The Alpina Gstaad’s main building and gardens, which opened in 2012. © The Alpina Gstaad

Artistic, playful and utterly spoiling, The Alpina Gstaad may just be the best hotel anywhere in Europe. So why don’t you know about it?

A contemporary jazz duo is singing and playing its heart out. Your champagne bottle is emptying steadily as you look out from your sofa at the array of contemporary art around you, and the rolling mountains in the distance. It’s time for Japanese, and you and your companions wander over, just a few metres, into a different world into Megu. This is Switzerland’s highest-rated Asian restaurant, a Michelin-starred area decorated by blonde Alpine wood, antique kimonos and slatted wooden partitions.

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The vibe is lively but not raucous, stylish but not gaudy, expensive but not stuffy. Everywhere at the Alpina has a contemporary mountain chic laced with a global sensibility, a generosity of spirit and space, and a sense of future.

contemporary sculpture

Dritte Tier by Thomas Schütte, part of the hotel’s extensive collection of contemporary art. © The Alpina Gstaad

The Alpina in, or to be precise, above Gstaad, is the one example of a European resort hotel that surpasses its surroundings. Some of the great legacy hotels of Europe have been defined by the locations they sit in and need to live with the legacy. Others feel as if they might have been transported from any exotic location in the world.

asian restaurant interiors

The hotel’s Japanese restaurant Megu. © The Alpina Gstaad

The Alpina does something else: it redefines the location it is in. Given that Gstaad is the hub for some of the world’s wealthiest and most discerning people, that is quite an ask. Yet breeze in amid the local granite and reclaimed wood, walk up the sweeping staircase to the bar, lounge and outside terrace, enjoy the light and the art collection, and you know you’re in a place which is writing its own story.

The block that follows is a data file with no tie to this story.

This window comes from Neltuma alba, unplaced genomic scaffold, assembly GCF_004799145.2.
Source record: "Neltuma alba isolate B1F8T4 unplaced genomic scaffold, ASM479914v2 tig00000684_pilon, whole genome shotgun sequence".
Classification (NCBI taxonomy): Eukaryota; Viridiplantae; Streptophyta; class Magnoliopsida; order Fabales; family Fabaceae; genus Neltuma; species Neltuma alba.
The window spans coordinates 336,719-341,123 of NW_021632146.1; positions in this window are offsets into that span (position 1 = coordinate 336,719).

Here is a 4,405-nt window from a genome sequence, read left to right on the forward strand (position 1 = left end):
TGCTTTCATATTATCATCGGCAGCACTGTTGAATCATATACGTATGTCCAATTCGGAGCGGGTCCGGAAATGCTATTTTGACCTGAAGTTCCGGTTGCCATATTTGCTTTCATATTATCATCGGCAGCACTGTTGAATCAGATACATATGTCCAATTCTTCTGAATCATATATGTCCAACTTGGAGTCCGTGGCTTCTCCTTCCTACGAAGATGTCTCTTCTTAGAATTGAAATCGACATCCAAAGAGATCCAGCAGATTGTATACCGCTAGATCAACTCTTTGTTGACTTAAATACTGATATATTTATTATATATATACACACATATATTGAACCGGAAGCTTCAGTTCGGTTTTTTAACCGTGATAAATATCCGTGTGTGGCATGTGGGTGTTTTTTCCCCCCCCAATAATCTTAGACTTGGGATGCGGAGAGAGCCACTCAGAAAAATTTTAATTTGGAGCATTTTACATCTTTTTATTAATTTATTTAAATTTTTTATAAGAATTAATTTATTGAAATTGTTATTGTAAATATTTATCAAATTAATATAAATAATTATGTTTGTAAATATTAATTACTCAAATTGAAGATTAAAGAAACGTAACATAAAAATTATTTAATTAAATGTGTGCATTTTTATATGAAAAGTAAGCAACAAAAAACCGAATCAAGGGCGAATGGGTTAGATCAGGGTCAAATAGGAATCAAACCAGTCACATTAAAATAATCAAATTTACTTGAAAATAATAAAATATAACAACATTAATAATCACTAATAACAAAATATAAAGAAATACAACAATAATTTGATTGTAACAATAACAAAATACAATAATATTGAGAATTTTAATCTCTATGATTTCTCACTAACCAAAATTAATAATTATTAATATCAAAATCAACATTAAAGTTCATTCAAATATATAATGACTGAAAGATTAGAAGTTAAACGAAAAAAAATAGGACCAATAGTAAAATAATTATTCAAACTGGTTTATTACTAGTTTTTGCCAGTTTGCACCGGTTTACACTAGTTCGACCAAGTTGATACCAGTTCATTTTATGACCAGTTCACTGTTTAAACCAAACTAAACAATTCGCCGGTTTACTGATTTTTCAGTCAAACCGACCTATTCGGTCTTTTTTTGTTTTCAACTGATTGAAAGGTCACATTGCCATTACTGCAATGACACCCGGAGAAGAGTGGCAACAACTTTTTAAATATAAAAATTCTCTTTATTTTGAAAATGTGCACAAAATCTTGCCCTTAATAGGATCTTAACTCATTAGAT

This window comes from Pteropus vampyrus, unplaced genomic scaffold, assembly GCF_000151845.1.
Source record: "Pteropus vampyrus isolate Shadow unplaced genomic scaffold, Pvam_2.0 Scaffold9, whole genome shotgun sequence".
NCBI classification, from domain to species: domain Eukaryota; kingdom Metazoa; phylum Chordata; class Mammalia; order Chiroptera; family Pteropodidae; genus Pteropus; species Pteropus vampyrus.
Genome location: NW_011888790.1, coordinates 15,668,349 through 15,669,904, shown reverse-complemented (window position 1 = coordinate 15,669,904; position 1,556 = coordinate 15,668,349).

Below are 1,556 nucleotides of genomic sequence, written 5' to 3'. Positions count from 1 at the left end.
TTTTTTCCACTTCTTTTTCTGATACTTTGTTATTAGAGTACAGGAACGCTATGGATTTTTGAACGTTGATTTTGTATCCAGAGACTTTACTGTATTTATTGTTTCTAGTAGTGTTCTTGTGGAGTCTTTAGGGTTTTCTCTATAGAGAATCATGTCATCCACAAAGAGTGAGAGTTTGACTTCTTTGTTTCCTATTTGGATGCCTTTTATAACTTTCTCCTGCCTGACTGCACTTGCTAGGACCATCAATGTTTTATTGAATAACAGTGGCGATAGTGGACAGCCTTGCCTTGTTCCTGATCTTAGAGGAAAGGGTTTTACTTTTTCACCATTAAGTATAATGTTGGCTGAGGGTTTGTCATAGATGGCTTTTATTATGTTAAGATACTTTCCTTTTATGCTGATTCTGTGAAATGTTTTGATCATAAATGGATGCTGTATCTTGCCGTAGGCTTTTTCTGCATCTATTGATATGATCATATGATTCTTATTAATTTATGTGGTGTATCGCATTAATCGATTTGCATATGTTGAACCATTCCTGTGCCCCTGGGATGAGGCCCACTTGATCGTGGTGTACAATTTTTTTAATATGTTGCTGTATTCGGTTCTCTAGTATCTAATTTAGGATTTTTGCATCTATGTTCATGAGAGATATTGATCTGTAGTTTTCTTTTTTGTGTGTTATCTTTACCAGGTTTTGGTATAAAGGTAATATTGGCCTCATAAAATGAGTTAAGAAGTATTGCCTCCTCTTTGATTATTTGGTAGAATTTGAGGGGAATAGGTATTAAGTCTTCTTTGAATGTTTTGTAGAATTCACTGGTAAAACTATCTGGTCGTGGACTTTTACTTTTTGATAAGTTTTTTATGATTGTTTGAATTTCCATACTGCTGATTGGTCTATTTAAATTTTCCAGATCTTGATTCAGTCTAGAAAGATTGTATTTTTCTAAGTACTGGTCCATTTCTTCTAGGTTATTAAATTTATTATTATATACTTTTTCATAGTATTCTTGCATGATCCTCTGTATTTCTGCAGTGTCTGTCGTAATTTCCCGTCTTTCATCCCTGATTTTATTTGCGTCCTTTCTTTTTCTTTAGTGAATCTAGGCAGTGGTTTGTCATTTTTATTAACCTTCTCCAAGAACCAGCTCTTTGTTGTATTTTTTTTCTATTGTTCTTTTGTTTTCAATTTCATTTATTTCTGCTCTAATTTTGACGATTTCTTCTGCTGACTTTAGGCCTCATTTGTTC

Read more: Chopard’s Caroline Scheufele on versatile jewellery design

There is nothing particularly Swiss about a salt room, a cavernous underground lounge and juice bar, or a huge indoor pool and hydrotherapy area in a grotto. Or about a Japanese restaurant with 16 Gault Millau points and a ‘gastronomic’ yet contemporary informal restaurant, or Sommet, also with a Michelin star and 18 Gault Millau points. Like Schrödinger’s cat, the Alpina is, and it isn’t. Maybe it’s the owners: one is a local Swiss, one is decidedly international, together they give the Alpina its confidence.

views from a jacuzzi

luxurious hotel interiors

The duplex Panorama Suite with its outdoor jacuzzi. © The Alpina Gstaad

But this is not a place where comfort is sacrificed on the altar of credibility. The rooms have a gorgeous mix of local wood (much reclaimed from barns), stone, contemporary art and giant glass-cowbell light fittings – with perfect sheets and massive bathrooms. And huge balconies; whatever side of the building you are on you have peace, a sense of place and a magnificent view.

Gstaad is moving to its own tune, there is something of a real-estate boom in the area right now. Among the most fortunate are those who bought one of the residences within the hotel building: these are effectively buildings within the building, to match the most opulent chalets anywhere in Switzerland. Unfortunately, they have all sold, but if you know the right people, you may be able to persuade them to rent them to you or, who knows, even sell them to you, one day. Meanwhile, just check in.